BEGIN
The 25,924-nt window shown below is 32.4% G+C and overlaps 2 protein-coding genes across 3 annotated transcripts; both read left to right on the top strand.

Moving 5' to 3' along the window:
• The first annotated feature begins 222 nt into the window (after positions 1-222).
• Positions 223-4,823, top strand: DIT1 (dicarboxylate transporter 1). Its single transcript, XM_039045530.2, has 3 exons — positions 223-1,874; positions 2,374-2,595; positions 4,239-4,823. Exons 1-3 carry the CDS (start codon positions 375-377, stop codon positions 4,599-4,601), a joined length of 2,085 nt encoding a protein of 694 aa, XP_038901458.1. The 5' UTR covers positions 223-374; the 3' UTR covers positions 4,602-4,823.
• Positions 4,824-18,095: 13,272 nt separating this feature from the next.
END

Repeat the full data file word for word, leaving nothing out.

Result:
The 25,924-nt window shown below is 32.4% G+C and overlaps 2 protein-coding genes across 3 annotated transcripts; both read left to right on the top strand.

Moving 5' to 3' along the window:
• The first annotated feature begins 222 nt into the window (after positions 1-222).
• Positions 223-4,823, top strand: DIT1 (dicarboxylate transporter 1). Its single transcript, XM_039045530.2, has 3 exons — positions 223-1,874; positions 2,374-2,595; positions 4,239-4,823. Exons 1-3 carry the CDS (start codon positions 375-377, stop codon positions 4,599-4,601), a joined length of 2,085 nt encoding a protein of 694 aa, XP_038901458.1. The 5' UTR covers positions 223-374; the 3' UTR covers positions 4,602-4,823.
• Positions 4,824-18,095: 13,272 nt separating this feature from the next.